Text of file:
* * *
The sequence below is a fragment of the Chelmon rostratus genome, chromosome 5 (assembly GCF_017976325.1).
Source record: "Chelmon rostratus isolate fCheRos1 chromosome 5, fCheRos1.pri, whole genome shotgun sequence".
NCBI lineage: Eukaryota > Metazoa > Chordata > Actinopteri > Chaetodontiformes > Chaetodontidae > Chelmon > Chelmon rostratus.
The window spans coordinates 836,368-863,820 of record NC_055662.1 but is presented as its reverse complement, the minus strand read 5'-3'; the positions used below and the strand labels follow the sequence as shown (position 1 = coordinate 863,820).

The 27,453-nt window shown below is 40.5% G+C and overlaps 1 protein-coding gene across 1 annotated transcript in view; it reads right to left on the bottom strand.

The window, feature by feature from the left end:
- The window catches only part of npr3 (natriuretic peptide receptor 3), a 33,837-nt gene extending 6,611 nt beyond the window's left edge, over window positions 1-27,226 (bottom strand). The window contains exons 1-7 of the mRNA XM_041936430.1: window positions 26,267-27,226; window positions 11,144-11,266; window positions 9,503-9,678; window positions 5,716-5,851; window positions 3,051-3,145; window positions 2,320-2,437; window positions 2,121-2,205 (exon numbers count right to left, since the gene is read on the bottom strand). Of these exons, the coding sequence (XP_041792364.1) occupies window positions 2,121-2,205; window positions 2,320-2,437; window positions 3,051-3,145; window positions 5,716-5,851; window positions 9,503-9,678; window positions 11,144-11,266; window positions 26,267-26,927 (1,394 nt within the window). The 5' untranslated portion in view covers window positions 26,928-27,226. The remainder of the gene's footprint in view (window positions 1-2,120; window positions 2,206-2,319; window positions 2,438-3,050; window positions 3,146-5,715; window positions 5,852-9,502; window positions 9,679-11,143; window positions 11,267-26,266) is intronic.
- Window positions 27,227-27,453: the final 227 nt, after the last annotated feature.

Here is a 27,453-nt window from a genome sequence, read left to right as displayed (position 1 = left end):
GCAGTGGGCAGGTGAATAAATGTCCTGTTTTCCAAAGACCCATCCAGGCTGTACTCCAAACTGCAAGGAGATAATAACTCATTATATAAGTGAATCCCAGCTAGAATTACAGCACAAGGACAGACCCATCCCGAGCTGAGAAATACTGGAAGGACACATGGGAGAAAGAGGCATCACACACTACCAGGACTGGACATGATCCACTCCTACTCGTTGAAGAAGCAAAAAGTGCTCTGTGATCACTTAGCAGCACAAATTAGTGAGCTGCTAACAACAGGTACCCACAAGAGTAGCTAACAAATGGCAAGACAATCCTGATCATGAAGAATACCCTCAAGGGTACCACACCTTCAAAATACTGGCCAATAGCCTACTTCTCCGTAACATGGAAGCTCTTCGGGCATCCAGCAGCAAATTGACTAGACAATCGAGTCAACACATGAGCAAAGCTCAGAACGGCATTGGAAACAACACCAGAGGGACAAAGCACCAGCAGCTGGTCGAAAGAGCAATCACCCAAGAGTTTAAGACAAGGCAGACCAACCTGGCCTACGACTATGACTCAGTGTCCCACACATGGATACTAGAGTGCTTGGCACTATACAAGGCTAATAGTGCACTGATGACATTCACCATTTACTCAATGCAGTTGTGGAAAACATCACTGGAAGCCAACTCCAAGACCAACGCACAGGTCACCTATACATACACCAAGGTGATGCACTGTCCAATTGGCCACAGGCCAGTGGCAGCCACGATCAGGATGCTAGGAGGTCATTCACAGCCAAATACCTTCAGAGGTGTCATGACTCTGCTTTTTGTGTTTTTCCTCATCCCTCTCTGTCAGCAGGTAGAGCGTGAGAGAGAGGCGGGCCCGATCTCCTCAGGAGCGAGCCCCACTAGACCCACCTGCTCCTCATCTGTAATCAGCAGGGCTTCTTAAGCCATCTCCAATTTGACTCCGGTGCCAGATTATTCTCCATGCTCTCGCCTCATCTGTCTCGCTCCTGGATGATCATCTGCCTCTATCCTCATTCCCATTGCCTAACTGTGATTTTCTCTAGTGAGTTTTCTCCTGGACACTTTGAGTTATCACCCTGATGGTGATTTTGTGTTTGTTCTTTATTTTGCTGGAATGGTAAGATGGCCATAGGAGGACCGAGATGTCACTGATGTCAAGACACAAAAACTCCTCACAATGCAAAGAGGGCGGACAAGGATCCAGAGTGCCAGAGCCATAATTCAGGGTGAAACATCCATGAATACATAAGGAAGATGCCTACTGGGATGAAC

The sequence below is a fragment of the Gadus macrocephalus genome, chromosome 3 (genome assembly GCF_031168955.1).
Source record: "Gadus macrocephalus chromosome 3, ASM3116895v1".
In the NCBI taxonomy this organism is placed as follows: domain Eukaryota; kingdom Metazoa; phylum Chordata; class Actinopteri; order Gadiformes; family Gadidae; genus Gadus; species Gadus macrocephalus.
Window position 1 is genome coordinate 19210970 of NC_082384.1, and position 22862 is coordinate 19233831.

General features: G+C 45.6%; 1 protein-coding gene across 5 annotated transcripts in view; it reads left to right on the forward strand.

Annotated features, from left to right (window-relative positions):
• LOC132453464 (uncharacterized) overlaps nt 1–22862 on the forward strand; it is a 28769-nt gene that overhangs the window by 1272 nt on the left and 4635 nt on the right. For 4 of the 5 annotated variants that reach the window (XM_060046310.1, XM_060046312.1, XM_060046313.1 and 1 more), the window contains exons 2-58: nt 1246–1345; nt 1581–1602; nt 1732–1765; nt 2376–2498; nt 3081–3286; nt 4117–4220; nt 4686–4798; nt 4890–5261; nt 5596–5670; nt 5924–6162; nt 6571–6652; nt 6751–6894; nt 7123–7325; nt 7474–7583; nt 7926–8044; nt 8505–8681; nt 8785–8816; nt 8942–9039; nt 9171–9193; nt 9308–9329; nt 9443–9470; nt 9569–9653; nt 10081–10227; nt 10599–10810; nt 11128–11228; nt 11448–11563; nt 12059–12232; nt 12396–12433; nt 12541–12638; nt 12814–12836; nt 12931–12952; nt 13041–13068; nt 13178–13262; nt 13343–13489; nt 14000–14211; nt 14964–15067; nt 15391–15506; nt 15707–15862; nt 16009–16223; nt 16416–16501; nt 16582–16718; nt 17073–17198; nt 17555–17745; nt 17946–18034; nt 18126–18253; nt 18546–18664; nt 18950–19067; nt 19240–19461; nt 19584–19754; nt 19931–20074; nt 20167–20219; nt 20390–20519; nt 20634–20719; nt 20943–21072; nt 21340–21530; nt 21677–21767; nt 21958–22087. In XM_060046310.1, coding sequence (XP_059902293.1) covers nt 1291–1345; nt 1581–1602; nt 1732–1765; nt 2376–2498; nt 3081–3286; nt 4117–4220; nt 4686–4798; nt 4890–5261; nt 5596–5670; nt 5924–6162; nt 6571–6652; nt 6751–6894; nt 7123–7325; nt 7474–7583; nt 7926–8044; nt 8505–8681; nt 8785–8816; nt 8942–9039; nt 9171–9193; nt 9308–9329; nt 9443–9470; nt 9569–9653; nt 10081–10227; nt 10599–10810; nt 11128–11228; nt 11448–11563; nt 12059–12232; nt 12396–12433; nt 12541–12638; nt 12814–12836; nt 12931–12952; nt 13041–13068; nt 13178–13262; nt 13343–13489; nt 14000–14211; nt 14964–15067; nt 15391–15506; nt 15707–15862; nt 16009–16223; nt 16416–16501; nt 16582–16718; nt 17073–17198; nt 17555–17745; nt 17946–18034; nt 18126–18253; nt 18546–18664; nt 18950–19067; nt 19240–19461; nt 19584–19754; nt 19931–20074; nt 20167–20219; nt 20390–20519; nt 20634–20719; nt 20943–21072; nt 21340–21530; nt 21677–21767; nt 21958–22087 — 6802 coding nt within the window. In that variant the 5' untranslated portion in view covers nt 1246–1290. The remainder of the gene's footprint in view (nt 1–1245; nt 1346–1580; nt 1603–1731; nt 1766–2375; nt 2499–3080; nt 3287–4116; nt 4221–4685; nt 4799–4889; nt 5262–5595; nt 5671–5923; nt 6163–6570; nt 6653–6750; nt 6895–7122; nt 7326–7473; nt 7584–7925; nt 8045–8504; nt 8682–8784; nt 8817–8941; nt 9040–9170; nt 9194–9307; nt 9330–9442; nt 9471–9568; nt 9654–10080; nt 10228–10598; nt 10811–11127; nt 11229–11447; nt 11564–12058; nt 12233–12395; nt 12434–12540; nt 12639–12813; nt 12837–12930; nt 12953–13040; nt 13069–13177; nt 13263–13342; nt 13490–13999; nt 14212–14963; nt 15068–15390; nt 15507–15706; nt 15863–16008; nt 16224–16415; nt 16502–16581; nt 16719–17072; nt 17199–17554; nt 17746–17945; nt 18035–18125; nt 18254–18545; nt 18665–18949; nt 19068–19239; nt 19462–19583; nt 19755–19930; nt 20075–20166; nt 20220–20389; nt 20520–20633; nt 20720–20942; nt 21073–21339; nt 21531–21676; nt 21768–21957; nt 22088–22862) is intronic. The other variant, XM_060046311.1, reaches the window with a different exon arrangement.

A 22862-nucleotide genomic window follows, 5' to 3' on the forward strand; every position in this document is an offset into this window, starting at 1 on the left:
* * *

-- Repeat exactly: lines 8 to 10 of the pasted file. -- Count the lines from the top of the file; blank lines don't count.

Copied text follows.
- Window positions 27,227-27,453: the final 227 nt, after the last annotated feature.

Here is a 27,453-nt window from a genome sequence, read left to right as displayed (position 1 = left end):
GCAGTGGGCAGGTGAATAAATGTCCTGTTTTCCAAAGACCCATCCAGGCTGTACTCCAAACTGCAAGGAGATAATAACTCATTATATAAGTGAATCCCAGCTAGAATTACAGCACAAGGACAGACCCATCCCGAGCTGAGAAATACTGGAAGGACACATGGGAGAAAGAGGCATCACACACTACCAGGACTGGACATGATCCACTCCTACTCGTTGAAGAAGCAAAAAGTGCTCTGTGATCACTTAGCAGCACAAATTAGTGAGCTGCTAACAACAGGTACCCACAAGAGTAGCTAACAAATGGCAAGACAATCCTGATCATGAAGAATACCCTCAAGGGTACCACACCTTCAAAATACTGGCCAATAGCCTACTTCTCCGTAACATGGAAGCTCTTCGGGCATCCAGCAGCAAATTGACTAGACAATCGAGTCAACACATGAGCAAAGCTCAGAACGGCATTGGAAACAACACCAGAGGGACAAAGCACCAGCAGCTGGTCGAAAGAGCAATCACCCAAGAGTTTAAGACAAGGCAGACCAACCTGGCCTACGACTATGACTCAGTGTCCCACACATGGATACTAGAGTGCTTGGCACTATACAAGGCTAATAGTGCACTGATGACATTCACCATTTACTCAATGCAGTTGTGGAAAACATCACTGGAAGCCAACTCCAAGACCAACGCACAGGTCACCTATACATACACCAAGGTGATGCACTGTCCAATTGGCCACAGGCCAGTGGCAGCCACGATCAGGATGCTAGGAGGTCATTCACAGCCAAATACCTTCAGAGGTGTCATGACTCTGCTTTTTGTGTTTTTCCTCATCCCTCTCTGTCAGCAGGTAGAGCGTGAGAGAGAGGCGGGCCCGATCTCCTCAGGAGCGAGCCCCACTAGACCCACCTGCTCCTCATCTGTAATCAGCAGGGCTTCTTAAGCCATCTCCAATTTGACTCCGGTGCCAGATTATTCTCCATGCTCTCGCCTCATCTGTCTCGCTCCTGGATGATCATCTGCCTCTATCCTCATTCCCATTGCCTAACTGTGATTTTCTCTAGTGAGTTTTCTCCTGGACACTTTGAGTTATCACCCTGATGGTGATTTTGTGTTTGTTCTTTATTTTGCTGGAATGGTAAGATGGCCATAGGAGGACCGAGATGTCACTGATGTCAAGACACAAAAACTCCTCACAATGCAAAGAGGGCGGACAAGGATCCAGAGTGCCAGAGCCATAATTCAGGGTGAAACATCCATGAATACATAAGGAAGATGCCTACTGGGATGAAC